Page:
The absurd lengths that Democrats are willing to go to in order to create a whole new set of rules, laws, and norms in their fanatical attacks on the opposition, the double-standards and hypocrisy on display here, is absolutely breath-taking.

Posted by: Loyal Opposition at July 12, 2007 10:56 PM
Comment #226146

Paul Siegel- I would like to know why Conyers did
not already have in hand a contempt of Congress
Allowed by The Inherent Contempt Powers Act.
ready for her.

Posted by: -DAVID- at July 13, 2007 1:05 AM
Comment #226149

David, Conyers likes to pretend that he represents both Congress and the Judicial branch of the federal government, but he is actually merely the chairman of one single Congressional committee that is on a piddly little partisan witch-hunt and has absolutely zero authority to demand or enforce any of the BS he is asking for. The administration has properly called his bluff and there’s nothing he can actually do about it but whine. But of course, Conyer’s babyish whining will still sound like a chorus of angels to liberal Democrats and the media, but that only makes it more, not less pathetic.

Posted by: Loyal Opposition at July 13, 2007 1:31 AM
Comment #226156

Miss Myers refused a subpoena from Conyer,s comity,
an most likely be charged with contempt of Congress by a U.S. Attorney, authorized by the
Inherent Contempt Powers, listed in the congressional Oversight manual. An individual can be
brought before Congress or the Senate by the
Sargent-At-Arms Tried at the Bar of the body, an can
be imprisoned until the required material is given
to the Congress or the Senate, in the event you
would like more information on the subject, you
can find it under Congressional Research.

Posted by: -DAVID- at July 13, 2007 3:27 AM
Comment #226168

Couold not agree more with your conclusions. The problem is that lawyers are, by law, required to put up the best defense possible. I’m not sure i want to see that change, but we need judges that can excercise judgement in the spirit and intent of law. Not the exact words and the possible meanings that can be constructed. we need judges that are comfortable contradicting poor precidents.
And we need the law in “MAN WHO WOULD BE KING” In which the King punished a man for using a good law to a bad purpose.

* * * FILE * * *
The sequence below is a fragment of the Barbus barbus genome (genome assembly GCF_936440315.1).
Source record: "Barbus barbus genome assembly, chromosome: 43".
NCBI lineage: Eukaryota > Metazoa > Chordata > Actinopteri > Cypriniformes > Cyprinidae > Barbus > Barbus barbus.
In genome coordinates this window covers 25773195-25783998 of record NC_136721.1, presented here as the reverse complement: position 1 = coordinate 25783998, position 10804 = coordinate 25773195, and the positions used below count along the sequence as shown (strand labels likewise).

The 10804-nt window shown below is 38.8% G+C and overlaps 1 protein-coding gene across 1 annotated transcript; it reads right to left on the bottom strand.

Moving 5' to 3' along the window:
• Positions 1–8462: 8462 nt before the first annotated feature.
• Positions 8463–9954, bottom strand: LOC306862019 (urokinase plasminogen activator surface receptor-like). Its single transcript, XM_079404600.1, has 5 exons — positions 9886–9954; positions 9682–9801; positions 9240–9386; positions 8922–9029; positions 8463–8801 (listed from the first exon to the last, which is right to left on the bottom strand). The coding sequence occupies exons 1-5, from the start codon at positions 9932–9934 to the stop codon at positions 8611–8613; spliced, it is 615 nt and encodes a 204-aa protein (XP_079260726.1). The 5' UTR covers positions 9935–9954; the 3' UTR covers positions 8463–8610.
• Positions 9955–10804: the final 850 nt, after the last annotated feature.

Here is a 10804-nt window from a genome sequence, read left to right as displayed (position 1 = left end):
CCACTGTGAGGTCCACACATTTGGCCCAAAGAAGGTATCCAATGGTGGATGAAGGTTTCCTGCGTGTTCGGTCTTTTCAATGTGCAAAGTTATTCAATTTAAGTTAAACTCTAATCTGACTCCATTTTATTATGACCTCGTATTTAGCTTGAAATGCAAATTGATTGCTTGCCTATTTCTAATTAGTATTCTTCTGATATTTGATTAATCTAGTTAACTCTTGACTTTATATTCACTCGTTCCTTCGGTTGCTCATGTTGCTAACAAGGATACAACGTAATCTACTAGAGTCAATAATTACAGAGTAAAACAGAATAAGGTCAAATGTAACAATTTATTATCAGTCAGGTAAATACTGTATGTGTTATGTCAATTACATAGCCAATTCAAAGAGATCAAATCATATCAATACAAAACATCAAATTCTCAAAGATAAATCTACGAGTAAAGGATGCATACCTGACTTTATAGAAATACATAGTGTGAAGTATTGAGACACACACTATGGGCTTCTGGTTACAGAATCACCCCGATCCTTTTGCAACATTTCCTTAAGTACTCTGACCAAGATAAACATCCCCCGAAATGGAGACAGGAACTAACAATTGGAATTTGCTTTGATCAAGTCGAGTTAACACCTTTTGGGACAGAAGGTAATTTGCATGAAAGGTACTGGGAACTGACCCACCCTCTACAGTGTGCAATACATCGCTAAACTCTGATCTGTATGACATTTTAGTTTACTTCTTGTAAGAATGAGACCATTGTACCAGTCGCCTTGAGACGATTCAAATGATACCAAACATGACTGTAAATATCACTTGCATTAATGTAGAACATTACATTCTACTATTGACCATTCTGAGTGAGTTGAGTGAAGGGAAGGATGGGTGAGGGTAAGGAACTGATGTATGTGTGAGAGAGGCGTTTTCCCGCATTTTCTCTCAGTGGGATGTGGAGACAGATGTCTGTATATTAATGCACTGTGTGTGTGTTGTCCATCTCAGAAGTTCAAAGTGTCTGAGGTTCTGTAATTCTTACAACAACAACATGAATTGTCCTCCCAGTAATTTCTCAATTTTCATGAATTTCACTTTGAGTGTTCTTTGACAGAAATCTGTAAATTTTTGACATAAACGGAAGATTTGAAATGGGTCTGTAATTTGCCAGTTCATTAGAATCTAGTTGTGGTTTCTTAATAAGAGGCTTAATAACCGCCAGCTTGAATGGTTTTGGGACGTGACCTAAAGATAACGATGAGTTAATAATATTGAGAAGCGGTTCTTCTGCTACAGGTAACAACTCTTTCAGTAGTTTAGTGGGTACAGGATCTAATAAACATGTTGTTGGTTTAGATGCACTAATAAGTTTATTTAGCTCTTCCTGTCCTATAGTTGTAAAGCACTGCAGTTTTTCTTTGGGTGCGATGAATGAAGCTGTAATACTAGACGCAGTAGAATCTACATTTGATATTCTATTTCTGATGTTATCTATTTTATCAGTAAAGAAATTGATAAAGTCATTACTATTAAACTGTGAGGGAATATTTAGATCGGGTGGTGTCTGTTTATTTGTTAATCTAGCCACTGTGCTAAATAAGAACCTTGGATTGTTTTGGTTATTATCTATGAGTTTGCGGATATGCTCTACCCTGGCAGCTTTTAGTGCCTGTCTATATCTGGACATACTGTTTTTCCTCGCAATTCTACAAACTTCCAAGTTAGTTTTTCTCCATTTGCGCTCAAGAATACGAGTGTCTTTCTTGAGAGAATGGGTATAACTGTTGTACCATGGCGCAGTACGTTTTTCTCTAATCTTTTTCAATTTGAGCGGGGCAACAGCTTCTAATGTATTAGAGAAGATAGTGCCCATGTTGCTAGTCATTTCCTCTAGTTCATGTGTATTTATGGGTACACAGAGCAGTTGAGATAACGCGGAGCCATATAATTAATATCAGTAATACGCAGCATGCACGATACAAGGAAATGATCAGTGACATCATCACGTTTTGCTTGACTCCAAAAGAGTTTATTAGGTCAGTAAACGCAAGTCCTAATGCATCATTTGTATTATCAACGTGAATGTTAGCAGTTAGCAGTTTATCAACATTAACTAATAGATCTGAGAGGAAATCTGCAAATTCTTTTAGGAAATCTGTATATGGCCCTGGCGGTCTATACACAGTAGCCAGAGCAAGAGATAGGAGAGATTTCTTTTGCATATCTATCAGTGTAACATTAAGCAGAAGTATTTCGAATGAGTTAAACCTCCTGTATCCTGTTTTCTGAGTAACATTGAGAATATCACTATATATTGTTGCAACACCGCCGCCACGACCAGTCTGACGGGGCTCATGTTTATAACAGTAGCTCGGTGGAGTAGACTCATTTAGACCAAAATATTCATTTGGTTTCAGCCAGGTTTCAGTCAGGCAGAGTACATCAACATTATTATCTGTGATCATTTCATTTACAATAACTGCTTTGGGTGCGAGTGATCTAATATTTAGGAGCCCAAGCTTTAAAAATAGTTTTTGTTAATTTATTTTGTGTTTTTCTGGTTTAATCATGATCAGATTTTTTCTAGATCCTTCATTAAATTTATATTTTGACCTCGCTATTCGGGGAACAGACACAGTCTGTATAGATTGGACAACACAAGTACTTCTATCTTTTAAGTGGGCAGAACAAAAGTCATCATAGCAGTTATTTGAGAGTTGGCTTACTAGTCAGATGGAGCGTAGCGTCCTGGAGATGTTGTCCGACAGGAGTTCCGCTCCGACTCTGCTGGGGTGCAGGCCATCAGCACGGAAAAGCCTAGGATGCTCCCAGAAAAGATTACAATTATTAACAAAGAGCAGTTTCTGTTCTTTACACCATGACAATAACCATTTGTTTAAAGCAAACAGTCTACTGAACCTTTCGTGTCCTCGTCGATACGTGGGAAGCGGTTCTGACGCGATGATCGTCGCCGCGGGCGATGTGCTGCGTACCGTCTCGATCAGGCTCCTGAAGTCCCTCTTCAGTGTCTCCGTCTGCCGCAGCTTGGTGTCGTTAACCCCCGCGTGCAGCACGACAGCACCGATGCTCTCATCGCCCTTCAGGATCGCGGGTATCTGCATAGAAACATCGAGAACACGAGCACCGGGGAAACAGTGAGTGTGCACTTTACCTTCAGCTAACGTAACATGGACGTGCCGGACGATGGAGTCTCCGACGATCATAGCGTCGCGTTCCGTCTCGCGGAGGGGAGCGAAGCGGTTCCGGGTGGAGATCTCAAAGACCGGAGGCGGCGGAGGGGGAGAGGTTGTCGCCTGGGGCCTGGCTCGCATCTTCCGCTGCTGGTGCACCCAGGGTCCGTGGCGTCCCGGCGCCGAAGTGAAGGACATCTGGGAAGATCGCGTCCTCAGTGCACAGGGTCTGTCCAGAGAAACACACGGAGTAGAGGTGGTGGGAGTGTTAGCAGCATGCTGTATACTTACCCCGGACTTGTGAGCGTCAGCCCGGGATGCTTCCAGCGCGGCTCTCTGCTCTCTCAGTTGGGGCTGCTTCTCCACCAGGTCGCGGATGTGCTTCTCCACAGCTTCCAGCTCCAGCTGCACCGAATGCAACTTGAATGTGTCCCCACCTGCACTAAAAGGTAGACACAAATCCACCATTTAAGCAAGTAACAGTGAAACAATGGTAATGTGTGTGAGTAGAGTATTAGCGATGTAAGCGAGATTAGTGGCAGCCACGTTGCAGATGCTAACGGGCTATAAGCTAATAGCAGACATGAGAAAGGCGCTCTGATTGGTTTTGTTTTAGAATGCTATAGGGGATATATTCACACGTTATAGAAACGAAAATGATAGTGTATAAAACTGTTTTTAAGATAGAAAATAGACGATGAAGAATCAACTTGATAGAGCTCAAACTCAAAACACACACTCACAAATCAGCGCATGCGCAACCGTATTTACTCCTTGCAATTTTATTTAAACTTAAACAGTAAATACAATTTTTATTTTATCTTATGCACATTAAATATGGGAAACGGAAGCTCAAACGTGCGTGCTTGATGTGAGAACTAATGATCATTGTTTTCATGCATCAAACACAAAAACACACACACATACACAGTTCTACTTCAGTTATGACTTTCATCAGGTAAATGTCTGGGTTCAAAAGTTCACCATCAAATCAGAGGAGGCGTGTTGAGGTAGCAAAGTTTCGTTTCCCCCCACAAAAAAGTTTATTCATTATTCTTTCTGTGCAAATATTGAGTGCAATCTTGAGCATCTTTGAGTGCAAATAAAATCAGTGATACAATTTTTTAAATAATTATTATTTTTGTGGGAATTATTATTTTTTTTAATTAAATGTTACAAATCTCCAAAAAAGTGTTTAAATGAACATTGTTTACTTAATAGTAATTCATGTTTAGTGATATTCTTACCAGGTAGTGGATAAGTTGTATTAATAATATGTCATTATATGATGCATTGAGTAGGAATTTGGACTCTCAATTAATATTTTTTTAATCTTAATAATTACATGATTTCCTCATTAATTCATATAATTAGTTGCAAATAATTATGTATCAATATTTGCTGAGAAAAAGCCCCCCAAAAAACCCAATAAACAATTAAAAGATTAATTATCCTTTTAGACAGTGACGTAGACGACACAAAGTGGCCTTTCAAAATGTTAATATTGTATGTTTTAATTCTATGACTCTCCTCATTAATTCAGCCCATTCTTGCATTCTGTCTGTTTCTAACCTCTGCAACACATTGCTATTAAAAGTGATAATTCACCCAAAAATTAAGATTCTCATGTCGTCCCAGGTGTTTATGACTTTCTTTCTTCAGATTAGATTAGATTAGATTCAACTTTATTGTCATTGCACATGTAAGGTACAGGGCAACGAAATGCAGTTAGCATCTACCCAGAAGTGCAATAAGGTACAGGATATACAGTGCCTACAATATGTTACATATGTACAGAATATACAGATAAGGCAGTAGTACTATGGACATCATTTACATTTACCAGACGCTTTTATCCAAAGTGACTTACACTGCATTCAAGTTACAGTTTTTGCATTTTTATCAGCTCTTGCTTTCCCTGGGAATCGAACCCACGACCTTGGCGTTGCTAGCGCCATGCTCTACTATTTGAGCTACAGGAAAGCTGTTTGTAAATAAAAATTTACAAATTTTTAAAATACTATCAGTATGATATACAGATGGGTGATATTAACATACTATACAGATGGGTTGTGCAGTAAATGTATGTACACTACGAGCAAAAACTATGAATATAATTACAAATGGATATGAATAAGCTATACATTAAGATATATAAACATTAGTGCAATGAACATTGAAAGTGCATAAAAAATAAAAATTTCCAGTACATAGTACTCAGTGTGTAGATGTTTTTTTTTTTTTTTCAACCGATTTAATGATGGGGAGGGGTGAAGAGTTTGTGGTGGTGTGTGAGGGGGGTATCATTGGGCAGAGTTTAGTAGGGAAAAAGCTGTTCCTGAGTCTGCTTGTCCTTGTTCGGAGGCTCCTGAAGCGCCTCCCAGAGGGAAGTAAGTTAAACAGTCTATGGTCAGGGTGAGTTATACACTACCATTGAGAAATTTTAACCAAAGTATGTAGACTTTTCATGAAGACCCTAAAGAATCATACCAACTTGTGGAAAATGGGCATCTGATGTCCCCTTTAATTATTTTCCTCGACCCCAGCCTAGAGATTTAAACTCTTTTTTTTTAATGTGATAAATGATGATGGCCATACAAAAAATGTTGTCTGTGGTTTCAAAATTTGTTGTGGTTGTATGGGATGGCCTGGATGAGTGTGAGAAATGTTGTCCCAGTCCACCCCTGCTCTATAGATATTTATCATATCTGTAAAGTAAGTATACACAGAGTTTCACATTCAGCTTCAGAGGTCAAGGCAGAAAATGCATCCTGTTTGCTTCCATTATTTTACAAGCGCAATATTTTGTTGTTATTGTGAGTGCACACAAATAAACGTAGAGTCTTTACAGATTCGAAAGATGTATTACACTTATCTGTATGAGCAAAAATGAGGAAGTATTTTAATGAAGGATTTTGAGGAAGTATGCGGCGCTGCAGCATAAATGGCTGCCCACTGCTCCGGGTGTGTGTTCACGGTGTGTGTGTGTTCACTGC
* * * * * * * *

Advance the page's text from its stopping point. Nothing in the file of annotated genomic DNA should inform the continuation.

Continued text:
Posted by: John in Texas at July 13, 2007 9:22 AM
Comment #226170


It is a lawyer’s job to serve the interests of his or her client, not of society at large or of the Congress. Of course, the client can choose to disregard legal advice. Congress can compel testimony by granting immunity.

Our legal system is designed to be adversial. There’s not much point in blaming the lawyers for that. I get frustrated too when justice does not seem to be served, but I also know that if I were in the hotseat, I’d want a lawyer willing and capable of vigorously protecting my interests.

This is not a defense of the Bush administration, which sucks on so many levels. It’s a defense of lawyers doing their jobs in trying to defend the interests of their clients.

Posted by: Gerrold at July 13, 2007 9:48 AM
Comment #226176

I actually (deep cleansing breath, you can do this) agree with LO on this one, to a point. Defense lawyers, like so many other slimy unpleasant things in this world, are an unfortunate necessity. Where I disagree you LO (which I must, I am compelled) is in how you turn this into something partisan. Paul’s point would be nearly as valid if we were talking about, say, OJ, or Paris Hilton nearly getting out of jail time. He is merely using a liberal political point of view because, umm, this IS the liberal side of a political blog after all. :-)

Posted by: leatherankh at July 13, 2007 10:41 AM
Comment #226195

yeh I gotta say I never thought it was a lawyer’s job to seek justice so much as to defend a client and point the Justice system in a direction that might change the outlook on those laws. Seeking Justice is what the Judge does when he commits to a punishment. At this point the jury is still out on Justice on this case… the Justice probably won’t come because bushco doesn’t want us to know what happened…

Posted by: Squire at July 13, 2007 12:57 PM
Comment #226226

LO & Gerrold:

This was not a partisan attack. I merely wanted people to think about our system of justice. Is it supposed to be adversarial? Wouldn’t you rather have a system where lawyers seek justice rather than protecting their clients?

Posted by: Paul Siegel at July 13, 2007 4:30 PM
Comment #226239

Paul, I read it as a partisan attack because you called the issue at stake “the Whitehouse-Justice shenanigans.” Since BOTH the White House and the Justice Dept are part of the administration, a name that didn’t constitute a partisan attack on one side would be “the White House-Congress shenanigans.”

We have police and prosecutors whose job it is to get convictions, lawyers to represent the accused, and judges and juries to weigh the evidence and decide the Constitutional questions and matters of guilt or innocence. That’s how we get to the bottom of what “justice” is in the first place. The system doesn’t always work perfectly, but it’s far better than what you propose.

What you’re suggesting is that we completely stack the decks against the accused and have the entire legal system working against them. I just have a hard time believing that this is what you actually want—that is, unless a Republican is in the docket.

Posted by: Loyal Opposition at July 13, 2007 6:19 PM